How podcasts influence medical students’ learning – a descriptive qualitative study

  • M de Villiers
  • S Walsh


Background: Podcasting of lectures is increasingly used in higher education. It is popular with students as it provides a modern e-learning tool that reinforces learning and facilitates engagement with learning material. Podcasts have, however, not been used much in medical education in Africa. This article explores the influence podcasts have on how students in an African medical school approach their learning material.

Methods: This is a descriptive qualitative study encompassing six focus group discussions with a total of 38 students from each of the six study years in the medical programme.

Results: The feedback from the students called for continuous and extensive implementation. Themes identified included: a novel way to learn; complementing classroom learning; providing ease of mind (a safety net); and the influence of the lecturer on student learning. Students did not find that podcasts negatively influenced class attendance. Enthusiastic acceptance translated into active engagement with the learning material.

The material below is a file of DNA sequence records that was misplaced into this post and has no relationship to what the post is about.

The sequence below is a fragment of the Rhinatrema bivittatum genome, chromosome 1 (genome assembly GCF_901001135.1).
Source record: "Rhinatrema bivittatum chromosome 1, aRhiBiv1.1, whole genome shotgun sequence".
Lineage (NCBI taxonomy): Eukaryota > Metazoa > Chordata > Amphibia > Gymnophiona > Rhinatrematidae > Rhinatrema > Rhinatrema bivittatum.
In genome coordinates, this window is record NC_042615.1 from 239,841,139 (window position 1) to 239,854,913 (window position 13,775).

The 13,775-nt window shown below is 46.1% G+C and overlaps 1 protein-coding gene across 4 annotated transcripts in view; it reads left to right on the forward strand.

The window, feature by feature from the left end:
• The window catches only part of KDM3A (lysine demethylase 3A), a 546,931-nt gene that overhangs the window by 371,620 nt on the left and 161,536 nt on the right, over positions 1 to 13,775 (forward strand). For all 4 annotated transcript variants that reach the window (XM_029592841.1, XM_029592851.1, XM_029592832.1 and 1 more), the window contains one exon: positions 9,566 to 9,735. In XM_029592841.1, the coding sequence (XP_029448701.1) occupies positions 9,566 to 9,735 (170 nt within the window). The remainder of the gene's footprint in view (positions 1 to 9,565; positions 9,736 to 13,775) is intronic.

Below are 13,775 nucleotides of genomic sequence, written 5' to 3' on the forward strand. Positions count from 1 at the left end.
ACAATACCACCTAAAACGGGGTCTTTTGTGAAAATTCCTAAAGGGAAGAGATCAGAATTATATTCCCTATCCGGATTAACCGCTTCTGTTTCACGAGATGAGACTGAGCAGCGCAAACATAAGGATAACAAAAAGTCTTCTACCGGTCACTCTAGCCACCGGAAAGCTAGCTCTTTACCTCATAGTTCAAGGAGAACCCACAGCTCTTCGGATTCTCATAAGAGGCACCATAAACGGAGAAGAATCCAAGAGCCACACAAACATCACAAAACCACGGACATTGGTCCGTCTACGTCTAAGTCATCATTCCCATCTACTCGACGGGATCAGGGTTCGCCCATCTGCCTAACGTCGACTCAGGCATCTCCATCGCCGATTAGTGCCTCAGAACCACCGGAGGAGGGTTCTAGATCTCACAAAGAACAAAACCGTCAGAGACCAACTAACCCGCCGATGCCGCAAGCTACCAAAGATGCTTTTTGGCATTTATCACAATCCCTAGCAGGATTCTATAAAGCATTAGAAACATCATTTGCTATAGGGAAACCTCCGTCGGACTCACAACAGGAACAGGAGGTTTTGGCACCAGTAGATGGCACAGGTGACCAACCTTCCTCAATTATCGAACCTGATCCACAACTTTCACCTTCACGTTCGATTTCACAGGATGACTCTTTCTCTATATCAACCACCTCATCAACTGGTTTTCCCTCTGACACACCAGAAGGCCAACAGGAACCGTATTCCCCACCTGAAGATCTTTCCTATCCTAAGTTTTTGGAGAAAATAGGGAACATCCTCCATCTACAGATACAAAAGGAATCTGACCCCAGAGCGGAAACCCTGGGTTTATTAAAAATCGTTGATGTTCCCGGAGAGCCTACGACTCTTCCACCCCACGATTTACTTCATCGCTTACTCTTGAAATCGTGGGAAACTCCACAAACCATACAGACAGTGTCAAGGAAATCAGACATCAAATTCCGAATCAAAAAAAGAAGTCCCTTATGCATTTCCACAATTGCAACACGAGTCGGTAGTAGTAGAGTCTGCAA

Discussion: The way the students used the podcasts fits the active learning double tenet of student activity and student engagement in using a particular instructional method. The podcasts allowed the students to be more adventurous in their learning and changed the way they approached their learning. Situating the learning in the students’ context and within their control played an important role in this.

Conclusion: Medical education in Africa is moving towards larger classes and increasingly decentralised clinical training. Podcasts of medical lectures in medical schools in Africa are an innovative and effective tool to enhance medical students’ learning.


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